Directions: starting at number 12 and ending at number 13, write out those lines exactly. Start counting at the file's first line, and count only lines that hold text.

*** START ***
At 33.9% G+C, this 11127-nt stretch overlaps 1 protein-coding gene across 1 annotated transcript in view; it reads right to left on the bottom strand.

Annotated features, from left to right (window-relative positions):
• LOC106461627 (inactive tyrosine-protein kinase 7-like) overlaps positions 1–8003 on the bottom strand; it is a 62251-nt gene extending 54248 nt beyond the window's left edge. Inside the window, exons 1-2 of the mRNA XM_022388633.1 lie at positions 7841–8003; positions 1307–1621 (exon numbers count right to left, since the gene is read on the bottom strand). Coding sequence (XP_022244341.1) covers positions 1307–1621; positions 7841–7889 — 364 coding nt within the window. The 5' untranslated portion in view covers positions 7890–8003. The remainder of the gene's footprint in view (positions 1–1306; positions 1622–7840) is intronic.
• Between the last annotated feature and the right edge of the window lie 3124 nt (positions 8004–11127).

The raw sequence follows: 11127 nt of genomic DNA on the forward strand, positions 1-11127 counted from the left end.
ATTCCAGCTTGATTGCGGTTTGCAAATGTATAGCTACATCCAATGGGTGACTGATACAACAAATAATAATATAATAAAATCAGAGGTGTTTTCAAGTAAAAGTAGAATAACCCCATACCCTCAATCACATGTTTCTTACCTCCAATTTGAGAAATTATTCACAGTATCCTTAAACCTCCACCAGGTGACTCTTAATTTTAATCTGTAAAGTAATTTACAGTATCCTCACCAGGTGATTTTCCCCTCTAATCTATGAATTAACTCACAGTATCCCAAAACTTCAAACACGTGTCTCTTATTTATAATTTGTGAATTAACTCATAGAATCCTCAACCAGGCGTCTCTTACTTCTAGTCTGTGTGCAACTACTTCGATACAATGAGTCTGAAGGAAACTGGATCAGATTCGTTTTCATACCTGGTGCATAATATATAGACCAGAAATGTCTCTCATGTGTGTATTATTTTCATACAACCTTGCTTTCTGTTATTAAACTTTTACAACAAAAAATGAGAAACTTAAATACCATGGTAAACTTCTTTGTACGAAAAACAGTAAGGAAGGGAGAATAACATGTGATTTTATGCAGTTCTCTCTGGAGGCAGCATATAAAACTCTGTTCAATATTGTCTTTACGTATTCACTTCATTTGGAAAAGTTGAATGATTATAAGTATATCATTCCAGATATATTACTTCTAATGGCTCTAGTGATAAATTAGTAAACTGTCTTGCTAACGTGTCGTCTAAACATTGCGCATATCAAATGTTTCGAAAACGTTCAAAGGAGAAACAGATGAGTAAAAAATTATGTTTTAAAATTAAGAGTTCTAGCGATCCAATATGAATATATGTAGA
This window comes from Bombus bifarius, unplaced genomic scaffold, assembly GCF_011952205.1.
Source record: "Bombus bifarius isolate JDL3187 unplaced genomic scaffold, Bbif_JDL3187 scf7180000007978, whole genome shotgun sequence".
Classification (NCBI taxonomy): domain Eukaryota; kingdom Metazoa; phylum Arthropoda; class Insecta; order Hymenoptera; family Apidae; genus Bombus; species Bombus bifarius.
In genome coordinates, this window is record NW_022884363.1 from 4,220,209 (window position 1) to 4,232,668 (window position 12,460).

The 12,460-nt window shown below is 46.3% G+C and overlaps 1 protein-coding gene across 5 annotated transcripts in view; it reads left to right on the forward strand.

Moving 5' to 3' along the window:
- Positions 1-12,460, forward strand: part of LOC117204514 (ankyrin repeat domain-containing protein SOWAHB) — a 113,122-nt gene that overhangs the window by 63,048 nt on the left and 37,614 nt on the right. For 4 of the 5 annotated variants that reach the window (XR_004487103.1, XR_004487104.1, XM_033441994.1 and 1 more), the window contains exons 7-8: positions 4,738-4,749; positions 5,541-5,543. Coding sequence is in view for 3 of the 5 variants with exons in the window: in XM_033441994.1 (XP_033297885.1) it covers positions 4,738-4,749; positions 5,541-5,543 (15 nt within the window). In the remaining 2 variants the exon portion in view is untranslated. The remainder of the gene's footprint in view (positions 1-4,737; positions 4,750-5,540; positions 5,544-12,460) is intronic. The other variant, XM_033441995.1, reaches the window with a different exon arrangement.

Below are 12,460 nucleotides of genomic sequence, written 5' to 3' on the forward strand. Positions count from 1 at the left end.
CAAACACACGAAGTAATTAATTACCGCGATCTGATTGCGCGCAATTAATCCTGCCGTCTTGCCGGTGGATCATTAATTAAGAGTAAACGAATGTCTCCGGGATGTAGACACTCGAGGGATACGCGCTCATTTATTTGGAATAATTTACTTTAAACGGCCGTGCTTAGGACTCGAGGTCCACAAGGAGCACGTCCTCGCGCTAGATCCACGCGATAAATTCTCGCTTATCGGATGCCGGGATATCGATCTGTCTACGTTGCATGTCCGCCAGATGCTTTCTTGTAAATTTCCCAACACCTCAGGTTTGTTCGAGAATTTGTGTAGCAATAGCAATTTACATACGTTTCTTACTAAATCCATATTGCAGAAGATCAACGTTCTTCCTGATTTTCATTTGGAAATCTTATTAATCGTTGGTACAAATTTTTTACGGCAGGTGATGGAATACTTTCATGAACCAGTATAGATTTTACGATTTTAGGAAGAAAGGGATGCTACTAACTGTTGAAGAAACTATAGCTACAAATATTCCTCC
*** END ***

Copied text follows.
Moving 5' to 3' along the window:
- Positions 1-12,460, forward strand: part of LOC117204514 (ankyrin repeat domain-containing protein SOWAHB) — a 113,122-nt gene that overhangs the window by 63,048 nt on the left and 37,614 nt on the right. For 4 of the 5 annotated variants that reach the window (XR_004487103.1, XR_004487104.1, XM_033441994.1 and 1 more), the window contains exons 7-8: positions 4,738-4,749; positions 5,541-5,543. Coding sequence is in view for 3 of the 5 variants with exons in the window: in XM_033441994.1 (XP_033297885.1) it covers positions 4,738-4,749; positions 5,541-5,543 (15 nt within the window). In the remaining 2 variants the exon portion in view is untranslated. The remainder of the gene's footprint in view (positions 1-4,737; positions 4,750-5,540; positions 5,544-12,460) is intronic. The other variant, XM_033441995.1, reaches the window with a different exon arrangement.